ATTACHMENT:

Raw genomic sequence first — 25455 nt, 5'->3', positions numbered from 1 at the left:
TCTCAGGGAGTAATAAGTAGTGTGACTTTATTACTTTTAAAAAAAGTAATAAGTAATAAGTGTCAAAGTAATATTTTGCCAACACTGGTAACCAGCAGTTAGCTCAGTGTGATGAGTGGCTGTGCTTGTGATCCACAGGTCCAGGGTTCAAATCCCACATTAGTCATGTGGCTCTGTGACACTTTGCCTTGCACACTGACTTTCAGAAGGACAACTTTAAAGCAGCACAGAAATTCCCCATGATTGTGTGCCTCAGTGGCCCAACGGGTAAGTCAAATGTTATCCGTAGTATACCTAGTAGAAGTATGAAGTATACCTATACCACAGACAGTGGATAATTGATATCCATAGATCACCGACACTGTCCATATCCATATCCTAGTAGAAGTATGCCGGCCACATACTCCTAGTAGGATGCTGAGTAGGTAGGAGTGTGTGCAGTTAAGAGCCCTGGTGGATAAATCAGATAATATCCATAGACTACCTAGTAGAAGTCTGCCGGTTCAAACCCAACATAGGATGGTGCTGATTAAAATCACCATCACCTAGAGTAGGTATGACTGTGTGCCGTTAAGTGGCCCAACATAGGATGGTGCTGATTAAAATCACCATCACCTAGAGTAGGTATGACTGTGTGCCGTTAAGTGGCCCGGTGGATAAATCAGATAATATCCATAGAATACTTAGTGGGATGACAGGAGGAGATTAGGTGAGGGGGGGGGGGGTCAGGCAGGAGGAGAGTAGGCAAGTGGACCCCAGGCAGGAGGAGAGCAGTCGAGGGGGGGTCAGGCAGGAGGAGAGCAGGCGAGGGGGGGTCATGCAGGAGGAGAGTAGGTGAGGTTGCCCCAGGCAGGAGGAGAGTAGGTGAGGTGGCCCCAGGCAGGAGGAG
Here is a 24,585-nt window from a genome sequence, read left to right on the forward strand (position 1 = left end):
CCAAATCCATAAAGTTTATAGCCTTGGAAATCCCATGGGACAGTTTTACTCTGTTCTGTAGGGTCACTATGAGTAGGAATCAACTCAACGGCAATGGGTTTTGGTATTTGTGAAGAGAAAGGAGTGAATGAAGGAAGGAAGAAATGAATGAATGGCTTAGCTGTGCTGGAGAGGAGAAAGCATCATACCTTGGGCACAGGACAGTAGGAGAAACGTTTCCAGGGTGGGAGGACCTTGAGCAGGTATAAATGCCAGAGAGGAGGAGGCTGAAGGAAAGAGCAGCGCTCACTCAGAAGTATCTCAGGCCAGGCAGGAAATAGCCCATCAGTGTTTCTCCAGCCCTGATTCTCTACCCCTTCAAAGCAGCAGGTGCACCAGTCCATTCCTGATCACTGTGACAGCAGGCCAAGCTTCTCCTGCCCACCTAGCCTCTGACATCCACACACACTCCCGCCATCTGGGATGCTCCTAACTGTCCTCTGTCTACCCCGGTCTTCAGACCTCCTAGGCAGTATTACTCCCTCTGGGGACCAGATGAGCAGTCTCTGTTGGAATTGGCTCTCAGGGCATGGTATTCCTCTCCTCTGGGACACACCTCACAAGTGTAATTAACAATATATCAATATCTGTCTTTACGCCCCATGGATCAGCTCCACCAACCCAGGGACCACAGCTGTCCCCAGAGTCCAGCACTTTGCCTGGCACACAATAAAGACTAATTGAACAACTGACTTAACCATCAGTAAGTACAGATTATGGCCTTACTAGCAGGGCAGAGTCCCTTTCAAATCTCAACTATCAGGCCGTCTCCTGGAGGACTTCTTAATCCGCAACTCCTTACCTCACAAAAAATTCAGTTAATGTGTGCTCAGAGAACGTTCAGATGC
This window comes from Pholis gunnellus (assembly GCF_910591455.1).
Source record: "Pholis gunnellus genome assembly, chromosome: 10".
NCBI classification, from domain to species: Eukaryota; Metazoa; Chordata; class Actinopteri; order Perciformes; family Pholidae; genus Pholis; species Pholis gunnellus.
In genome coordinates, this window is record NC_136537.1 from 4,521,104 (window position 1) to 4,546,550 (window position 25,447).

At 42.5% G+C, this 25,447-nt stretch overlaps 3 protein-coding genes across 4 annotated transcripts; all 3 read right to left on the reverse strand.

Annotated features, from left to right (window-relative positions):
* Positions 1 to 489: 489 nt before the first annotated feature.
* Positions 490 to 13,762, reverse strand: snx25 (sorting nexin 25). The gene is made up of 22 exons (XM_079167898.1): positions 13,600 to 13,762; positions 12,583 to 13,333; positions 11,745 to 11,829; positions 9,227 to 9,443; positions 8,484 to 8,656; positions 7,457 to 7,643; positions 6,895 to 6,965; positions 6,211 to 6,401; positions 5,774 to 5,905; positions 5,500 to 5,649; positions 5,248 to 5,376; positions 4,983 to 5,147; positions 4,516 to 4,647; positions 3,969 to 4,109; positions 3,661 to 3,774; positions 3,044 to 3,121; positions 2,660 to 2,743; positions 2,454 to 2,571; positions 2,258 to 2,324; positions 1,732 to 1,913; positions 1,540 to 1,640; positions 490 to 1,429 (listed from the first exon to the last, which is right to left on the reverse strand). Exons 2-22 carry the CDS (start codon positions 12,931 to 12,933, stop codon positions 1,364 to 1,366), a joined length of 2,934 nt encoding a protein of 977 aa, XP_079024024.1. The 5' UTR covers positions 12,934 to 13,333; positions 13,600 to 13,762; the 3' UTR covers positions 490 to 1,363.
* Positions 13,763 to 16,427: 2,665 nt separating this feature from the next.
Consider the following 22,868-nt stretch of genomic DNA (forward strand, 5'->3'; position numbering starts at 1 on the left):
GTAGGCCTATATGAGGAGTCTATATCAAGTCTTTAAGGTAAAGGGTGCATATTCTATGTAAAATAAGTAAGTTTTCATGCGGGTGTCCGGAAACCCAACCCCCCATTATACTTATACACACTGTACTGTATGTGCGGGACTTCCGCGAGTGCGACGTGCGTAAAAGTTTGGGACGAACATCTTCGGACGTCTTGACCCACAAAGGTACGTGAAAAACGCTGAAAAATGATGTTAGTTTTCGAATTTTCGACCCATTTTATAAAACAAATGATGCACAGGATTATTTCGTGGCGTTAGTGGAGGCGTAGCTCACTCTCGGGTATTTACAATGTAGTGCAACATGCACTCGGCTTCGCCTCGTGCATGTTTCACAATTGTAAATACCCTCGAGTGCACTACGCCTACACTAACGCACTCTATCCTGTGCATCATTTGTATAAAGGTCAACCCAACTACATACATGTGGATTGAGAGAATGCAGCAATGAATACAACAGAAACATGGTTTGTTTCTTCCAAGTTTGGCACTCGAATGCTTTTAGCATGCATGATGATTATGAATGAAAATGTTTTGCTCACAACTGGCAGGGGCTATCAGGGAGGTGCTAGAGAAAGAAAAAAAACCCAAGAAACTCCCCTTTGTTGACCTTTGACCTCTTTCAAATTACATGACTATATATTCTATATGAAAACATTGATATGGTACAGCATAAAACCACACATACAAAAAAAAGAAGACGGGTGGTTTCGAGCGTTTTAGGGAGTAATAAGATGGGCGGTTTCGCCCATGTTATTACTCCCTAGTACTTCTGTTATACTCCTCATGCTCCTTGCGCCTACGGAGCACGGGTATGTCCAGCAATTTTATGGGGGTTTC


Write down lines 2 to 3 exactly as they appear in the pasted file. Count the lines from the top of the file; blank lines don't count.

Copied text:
TCTCAGGGAGTAATAAGTAGTGTGACTTTATTACTTTTAAAAAAAGTAATAAGTAATAAGTGTCAAAGTAATATTTTGCCAACACTGGTAACCAGCAGTTAGCTCAGTGTGATGAGTGGCTGTGCTTGTGATCCACAGGTCCAGGGTTCAAATCCCACATTAGTCATGTGGCTCTGTGACACTTTGCCTTGCACACTGACTTTCAGAAGGACAACTTTAAAGCAGCACAGAAATTCCCCATGATTGTGTGCCTCAGTGGCCCAACGGGTAAGTCAAATGTTATCCGTAGTATACCTAGTAGAAGTATGAAGTATACCTATACCACAGACAGTGGATAATTGATATCCATAGATCACCGACACTGTCCATATCCATATCCTAGTAGAAGTATGCCGGCCACATACTCCTAGTAGGATGCTGAGTAGGTAGGAGTGTGTGCAGTTAAGAGCCCTGGTGGATAAATCAGATAATATCCATAGACTACCTAGTAGAAGTCTGCCGGTTCAAACCCAACATAGGATGGTGCTGATTAAAATCACCATCACCTAGAGTAGGTATGACTGTGTGCCGTTAAGTGGCCCAACATAGGATGGTGCTGATTAAAATCACCATCACCTAGAGTAGGTATGACTGTGTGCCGTTAAGTGGCCCGGTGGATAAATCAGATAATATCCATAGAATACTTAGTGGGATGACAGGAGGAGATTAGGTGAGGGGGGGGGGGGTCAGGCAGGAGGAGAGTAGGCAAGTGGACCCCAGGCAGGAGGAGAGCAGTCGAGGGGGGGTCAGGCAGGAGGAGAGCAGGCGAGGGGGGGTCATGCAGGAGGAGAGTAGGTGAGGTTGCCCCAGGCAGGAGGAGAGTAGGTGAGGTGGCCCCAGGCAGGAGGAG
Here is a 24,585-nt window from a genome sequence, read left to right on the forward strand (position 1 = left end):